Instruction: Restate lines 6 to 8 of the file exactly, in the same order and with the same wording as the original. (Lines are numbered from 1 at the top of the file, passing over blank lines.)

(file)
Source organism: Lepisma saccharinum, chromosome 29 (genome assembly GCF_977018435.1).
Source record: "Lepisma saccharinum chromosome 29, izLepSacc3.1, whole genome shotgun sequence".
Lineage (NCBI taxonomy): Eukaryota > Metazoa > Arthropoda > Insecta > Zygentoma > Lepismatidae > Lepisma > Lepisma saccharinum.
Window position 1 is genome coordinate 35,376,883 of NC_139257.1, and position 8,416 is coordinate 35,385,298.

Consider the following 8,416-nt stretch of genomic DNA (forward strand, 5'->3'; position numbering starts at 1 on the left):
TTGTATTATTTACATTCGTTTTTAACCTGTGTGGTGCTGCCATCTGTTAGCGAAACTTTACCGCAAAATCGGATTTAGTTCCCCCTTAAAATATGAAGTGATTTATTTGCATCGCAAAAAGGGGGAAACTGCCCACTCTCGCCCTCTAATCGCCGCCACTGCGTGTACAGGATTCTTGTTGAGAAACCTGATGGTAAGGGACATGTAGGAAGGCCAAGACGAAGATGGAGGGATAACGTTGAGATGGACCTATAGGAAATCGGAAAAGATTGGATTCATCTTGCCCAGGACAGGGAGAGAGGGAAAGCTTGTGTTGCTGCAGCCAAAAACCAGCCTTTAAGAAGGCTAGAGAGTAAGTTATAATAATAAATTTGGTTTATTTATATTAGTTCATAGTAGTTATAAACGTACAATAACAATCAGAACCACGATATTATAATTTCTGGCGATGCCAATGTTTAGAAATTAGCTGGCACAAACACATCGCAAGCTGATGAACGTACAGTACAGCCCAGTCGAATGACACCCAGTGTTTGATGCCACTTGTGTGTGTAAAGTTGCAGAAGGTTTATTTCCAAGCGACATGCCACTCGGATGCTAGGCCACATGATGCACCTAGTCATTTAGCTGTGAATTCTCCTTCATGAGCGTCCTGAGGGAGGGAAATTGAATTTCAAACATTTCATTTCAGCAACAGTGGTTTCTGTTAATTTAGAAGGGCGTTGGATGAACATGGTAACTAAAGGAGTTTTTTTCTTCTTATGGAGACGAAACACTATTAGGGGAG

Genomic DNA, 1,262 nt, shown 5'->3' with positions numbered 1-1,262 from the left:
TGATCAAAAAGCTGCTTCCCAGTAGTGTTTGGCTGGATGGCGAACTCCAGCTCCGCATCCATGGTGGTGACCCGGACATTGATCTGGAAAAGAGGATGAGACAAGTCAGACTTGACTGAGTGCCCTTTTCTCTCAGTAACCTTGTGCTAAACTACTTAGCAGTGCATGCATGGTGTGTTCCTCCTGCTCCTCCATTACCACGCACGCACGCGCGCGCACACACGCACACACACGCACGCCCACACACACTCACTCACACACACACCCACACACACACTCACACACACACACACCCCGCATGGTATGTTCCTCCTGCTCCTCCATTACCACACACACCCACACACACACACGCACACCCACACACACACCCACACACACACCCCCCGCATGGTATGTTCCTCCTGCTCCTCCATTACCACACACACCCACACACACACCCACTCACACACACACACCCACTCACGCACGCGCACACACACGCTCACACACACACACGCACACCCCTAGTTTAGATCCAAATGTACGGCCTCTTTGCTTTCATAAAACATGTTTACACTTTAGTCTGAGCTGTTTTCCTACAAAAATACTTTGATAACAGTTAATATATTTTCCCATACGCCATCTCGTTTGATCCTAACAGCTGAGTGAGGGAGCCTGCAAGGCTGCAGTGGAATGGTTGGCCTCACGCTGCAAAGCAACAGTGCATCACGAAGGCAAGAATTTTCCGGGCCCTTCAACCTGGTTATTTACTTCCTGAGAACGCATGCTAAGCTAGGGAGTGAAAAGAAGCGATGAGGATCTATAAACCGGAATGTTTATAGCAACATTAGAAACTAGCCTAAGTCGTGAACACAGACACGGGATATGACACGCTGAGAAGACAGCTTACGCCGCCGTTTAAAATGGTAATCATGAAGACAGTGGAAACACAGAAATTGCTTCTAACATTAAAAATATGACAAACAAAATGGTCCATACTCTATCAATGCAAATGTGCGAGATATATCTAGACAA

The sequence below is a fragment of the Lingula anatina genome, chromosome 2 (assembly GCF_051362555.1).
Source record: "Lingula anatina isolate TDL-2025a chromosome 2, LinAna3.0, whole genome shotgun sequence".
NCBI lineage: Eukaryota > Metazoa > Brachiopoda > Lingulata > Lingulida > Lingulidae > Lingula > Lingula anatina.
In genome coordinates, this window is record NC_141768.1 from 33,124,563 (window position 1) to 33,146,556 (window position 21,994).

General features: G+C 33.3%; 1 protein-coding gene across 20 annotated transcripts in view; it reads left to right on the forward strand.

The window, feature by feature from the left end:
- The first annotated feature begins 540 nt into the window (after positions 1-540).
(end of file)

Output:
TTGTATTATTTACATTCGTTTTTAACCTGTGTGGTGCTGCCATCTGTTAGCGAAACTTTACCGCAAAATCGGATTTAGTTCCCCCTTAAAATATGAAGTGATTTATTTGCATCGCAAAAAGGGGGAAACTGCCCACTCTCGCCCTCTAATCGCCGCCACTGCGTGTACAGGATTCTTGTTGAGAAACCTGATGGTAAGGGACATGTAGGAAGGCCAAGACGAAGATGGAGGGATAACGTTGAGATGGACCTATAGGAAATCGGAAAAGATTGGATTCATCTTGCCCAGGACAGGGAGAGAGGGAAAGCTTGTGTTGCTGCAGCCAAAAACCAGCCTTTAAGAAGGCTAGAGAGTAAGTTATAATAATAAATTTGGTTTATTTATATTAGTTCATAGTAGTTATAAACGTACAATAACAATCAGAACCACGATATTATAATTTCTGGCGATGCCAATGTTTAGAAATTAGCTGGCACAAACACATCGCAAGCTGATGAACGTACAGTACAGCCCAGTCGAATGACACCCAGTGTTTGATGCCACTTGTGTGTGTAAAGTTGCAGAAGGTTTATTTCCAAGCGACATGCCACTCGGATGCTAGGCCACATGATGCACCTAGTCATTTAGCTGTGAATTCTCCTTCATGAGCGTCCTGAGGGAGGGAAATTGAATTTCAAACATTTCATTTCAGCAACAGTGGTTTCTGTTAATTTAGAAGGGCGTTGGATGAACATGGTAACTAAAGGAGTTTTTTTCTTCTTATGGAGACGAAACACTATTAGGGGAG

Genomic DNA, 1,262 nt, shown 5'->3' with positions numbered 1-1,262 from the left:
TGATCAAAAAGCTGCTTCCCAGTAGTGTTTGGCTGGATGGCGAACTCCAGCTCCGCATCCATGGTGGTGACCCGGACATTGATCTGGAAAAGAGGATGAGACAAGTCAGACTTGACTGAGTGCCCTTTTCTCTCAGTAACCTTGTGCTAAACTACTTAGCAGTGCATGCATGGTGTGTTCCTCCTGCTCCTCCATTACCACGCACGCACGCGCGCGCACACACGCACACACACGCACGCCCACACACACTCACTCACACACACACCCACACACACACTCACACACACACACACCCCGCATGGTATGTTCCTCCTGCTCCTCCATTACCACACACACCCACACACACACACGCACACCCACACACACACCCACACACACACCCCCCGCATGGTATGTTCCTCCTGCTCCTCCATTACCACACACACCCACACACACACCCACTCACACACACACACCCACTCACGCACGCGCACACACACGCTCACACACACACACGCACACCCCTAGTTTAGATCCAAATGTACGGCCTCTTTGCTTTCATAAAACATGTTTACACTTTAGTCTGAGCTGTTTTCCTACAAAAATACTTTGATAACAGTTAATATATTTTCCCATACGCCATCTCGTTTGATCCTAACAGCTGAGTGAGGGAGCCTGCAAGGCTGCAGTGGAATGGTTGGCCTCACGCTGCAAAGCAACAGTGCATCACGAAGGCAAGAATTTTCCGGGCCCTTCAACCTGGTTATTTACTTCCTGAGAACGCATGCTAAGCTAGGGAGTGAAAAGAAGCGATGAGGATCTATAAACCGGAATGTTTATAGCAACATTAGAAACTAGCCTAAGTCGTGAACACAGACACGGGATATGACACGCTGAGAAGACAGCTTACGCCGCCGTTTAAAATGGTAATCATGAAGACAGTGGAAACACAGAAATTGCTTCTAACATTAAAAATATGACAAACAAAATGGTCCATACTCTATCAATGCAAATGTGCGAGATATATCTAGACAA